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Thirteen by Richard K. Morgan
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Thirteen (original 2007; edition 2007)

by Richard K. Morgan

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1,234416,440 (3.81)97
Member:matociquala
Title:Thirteen
Authors:Richard K. Morgan
Info:Del Rey (2007), Hardcover
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Thirteen by Richard Morgan (2007)

Recently added byamer_anwar, kenzen, private library, dmitryinspace, jaddington, jessigib, fabooj, wissamktb, brleach
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English (39)  Dutch (1)  French (1)  All languages (41)
Showing 1-5 of 39 (next | show all)
An extremely boring book with boring characters and I could not bring myself to finishing it. ( )
  kenzen | Feb 23, 2015 |
So its been a long time since something of this genre took my attention. Ok something recently published.It was overall a great story. Loved the characters, even the "bad" guys. It turned out to be a great novel on politics (not in your face), sci-fi (love genetically modified things), there was even a "love" story (it by no means over took the story,and it wasn't....romance at all, if that makes sense) But then you should read the book and find out for yourself. Oh and lets not forget mystery. There were some very good, unexpected twists and turns. Great stand alone novel.

Now I need to read more of this authors books. ( )
  jaddington | Feb 16, 2015 |
So its been a long time since something of this genre took my attention. Ok something recently published.It was overall a great story. Loved the characters, even the "bad" guys. It turned out to be a great novel on politics (not in your face), sci-fi (love genetically modified things), there was even a "love" story (it by no means over took the story,and it wasn't....romance at all, if that makes sense) But then you should read the book and find out for yourself. Oh and lets not forget mystery. There were some very good, unexpected twists and turns. Great stand alone novel.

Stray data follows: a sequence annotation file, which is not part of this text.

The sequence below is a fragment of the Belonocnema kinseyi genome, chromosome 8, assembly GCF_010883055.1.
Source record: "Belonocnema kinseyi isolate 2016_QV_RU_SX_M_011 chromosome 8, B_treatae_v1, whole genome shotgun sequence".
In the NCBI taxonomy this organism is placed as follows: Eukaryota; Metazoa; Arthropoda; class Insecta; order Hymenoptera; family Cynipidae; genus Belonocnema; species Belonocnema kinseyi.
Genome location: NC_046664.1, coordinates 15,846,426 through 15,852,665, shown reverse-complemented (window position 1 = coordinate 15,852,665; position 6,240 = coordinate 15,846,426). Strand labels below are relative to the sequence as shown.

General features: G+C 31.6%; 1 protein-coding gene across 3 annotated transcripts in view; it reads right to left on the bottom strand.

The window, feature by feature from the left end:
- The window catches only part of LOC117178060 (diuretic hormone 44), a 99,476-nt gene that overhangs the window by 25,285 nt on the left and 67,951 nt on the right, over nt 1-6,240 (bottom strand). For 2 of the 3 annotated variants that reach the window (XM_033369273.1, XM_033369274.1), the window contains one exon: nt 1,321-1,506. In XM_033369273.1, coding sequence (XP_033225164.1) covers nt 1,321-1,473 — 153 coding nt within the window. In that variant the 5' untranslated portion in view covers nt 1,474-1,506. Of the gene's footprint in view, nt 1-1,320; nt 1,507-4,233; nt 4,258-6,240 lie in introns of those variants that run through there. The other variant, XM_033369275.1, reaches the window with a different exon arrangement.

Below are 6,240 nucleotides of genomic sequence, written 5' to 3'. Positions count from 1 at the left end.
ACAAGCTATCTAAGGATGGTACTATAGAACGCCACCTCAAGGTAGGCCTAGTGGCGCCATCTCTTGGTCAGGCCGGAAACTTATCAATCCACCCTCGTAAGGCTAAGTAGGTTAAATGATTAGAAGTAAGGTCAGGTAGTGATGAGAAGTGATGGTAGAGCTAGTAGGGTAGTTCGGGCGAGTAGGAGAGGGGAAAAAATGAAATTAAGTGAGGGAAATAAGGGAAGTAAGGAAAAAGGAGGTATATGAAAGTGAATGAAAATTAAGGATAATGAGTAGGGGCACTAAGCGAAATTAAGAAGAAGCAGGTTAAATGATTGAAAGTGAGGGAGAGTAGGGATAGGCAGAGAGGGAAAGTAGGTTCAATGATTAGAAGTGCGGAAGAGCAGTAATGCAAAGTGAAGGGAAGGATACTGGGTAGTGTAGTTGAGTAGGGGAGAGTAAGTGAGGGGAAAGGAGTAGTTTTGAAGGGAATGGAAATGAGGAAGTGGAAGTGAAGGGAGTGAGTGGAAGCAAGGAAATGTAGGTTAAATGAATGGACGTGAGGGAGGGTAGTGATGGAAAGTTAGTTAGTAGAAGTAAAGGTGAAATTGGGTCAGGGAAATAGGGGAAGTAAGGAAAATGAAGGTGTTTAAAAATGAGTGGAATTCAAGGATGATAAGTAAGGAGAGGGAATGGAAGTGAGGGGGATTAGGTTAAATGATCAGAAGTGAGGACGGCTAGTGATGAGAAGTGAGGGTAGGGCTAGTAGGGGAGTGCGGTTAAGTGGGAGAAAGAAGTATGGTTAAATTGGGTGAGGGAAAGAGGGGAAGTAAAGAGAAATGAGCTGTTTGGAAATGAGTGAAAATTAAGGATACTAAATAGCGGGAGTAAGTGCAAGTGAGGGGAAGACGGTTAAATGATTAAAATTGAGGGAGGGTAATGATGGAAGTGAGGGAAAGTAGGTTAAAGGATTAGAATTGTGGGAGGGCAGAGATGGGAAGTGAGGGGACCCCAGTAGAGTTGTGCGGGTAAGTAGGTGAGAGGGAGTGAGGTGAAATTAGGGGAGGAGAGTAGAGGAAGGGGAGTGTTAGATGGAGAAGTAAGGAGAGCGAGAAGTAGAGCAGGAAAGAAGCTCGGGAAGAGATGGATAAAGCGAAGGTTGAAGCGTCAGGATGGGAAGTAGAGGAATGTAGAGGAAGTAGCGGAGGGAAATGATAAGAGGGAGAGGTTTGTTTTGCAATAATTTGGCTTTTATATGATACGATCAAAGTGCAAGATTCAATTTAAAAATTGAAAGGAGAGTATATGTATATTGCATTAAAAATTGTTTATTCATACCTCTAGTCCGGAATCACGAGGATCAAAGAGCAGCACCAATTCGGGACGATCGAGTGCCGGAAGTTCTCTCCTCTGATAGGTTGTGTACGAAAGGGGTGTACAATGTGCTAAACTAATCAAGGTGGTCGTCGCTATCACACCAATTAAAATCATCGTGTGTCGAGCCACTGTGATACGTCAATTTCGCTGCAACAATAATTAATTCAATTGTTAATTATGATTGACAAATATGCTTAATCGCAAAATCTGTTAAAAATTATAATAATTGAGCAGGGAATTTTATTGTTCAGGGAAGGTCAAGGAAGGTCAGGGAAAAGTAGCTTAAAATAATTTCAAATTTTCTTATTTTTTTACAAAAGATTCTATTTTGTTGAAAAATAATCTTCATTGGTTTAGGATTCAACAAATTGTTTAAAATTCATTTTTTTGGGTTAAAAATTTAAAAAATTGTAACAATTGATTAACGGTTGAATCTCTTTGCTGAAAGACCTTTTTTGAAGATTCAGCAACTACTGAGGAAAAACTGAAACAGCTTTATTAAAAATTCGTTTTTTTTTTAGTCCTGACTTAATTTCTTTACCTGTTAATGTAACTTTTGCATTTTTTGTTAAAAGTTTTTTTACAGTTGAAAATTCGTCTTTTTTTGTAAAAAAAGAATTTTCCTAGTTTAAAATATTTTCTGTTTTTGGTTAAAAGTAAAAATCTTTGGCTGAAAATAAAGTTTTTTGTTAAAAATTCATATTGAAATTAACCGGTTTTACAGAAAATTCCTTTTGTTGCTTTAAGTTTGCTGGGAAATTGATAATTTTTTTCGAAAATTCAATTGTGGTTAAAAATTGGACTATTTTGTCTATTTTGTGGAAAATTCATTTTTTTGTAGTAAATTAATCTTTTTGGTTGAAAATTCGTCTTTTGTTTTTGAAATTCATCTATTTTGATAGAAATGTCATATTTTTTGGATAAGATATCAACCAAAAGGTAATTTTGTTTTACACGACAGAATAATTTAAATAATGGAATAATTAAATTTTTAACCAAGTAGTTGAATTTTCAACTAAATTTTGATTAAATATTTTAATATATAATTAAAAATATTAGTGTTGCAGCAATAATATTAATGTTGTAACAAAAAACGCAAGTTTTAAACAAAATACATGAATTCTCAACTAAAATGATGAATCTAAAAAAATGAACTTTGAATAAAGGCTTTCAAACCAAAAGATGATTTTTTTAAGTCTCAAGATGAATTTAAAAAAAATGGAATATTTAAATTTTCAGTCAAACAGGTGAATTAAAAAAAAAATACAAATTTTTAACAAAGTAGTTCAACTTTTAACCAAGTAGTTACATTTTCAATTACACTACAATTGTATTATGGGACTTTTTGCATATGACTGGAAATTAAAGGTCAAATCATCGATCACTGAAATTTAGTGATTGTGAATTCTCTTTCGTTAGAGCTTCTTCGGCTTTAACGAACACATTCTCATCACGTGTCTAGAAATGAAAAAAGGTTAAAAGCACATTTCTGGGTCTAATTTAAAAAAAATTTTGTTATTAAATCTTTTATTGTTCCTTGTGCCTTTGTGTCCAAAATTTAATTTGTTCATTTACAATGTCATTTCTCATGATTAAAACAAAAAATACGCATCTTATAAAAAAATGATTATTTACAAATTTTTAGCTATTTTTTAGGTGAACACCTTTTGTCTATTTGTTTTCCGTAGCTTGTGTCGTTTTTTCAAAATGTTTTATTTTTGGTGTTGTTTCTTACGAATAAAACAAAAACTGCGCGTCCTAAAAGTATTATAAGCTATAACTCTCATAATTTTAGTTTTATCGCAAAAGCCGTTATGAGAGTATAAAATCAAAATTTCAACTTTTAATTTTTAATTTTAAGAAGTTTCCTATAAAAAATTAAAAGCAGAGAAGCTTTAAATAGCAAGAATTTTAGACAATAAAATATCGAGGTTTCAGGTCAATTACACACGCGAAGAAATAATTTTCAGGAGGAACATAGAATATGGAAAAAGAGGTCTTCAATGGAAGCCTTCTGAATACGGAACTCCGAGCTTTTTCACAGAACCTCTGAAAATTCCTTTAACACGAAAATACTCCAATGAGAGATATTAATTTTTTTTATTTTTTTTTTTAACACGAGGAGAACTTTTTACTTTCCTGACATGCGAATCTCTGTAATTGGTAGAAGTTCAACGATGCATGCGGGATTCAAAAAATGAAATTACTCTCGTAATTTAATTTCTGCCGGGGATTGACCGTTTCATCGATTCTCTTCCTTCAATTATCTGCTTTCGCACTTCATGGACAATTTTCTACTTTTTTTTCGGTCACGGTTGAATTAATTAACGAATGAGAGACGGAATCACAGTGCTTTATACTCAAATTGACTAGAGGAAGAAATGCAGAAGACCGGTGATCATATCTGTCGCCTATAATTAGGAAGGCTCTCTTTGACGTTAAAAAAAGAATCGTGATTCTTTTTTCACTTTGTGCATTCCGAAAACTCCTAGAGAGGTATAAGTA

Now I need to read more of this authors books. ( )
  jaddington | Feb 16, 2015 |
Reads more like a James Ellroy noir/political thriller than a Sci-fi novel. Which is not necessarily bad, just not what I was expecting--or anything I'm interested in.
  wissamktb | Feb 1, 2015 |
I enjoyed this book almost as much as I enjoyed the Takeshi Kovacs novels. I have to say, though, it is overly long and would have benefited from better editing. Still, I recommend it to anyone looking for a good sci-fi novel, particularly if you like dystopias.
  keithostertag | Aug 31, 2014 |
Showing 1-5 of 39 (next | show all)
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» Add other authors (4 possible)

Author nameRoleType of authorWork?Status
Richard Morganprimary authorall editionsconfirmed
Moore, ChrisCover artistsecondary authorsome editionsconfirmed
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Margaret Ann Morgan
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Gleaming steel, gleaming steel...
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(Click to show. Warning: May contain spoilers.)
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Amazon.com Product Description (ISBN 0345485254, Hardcover)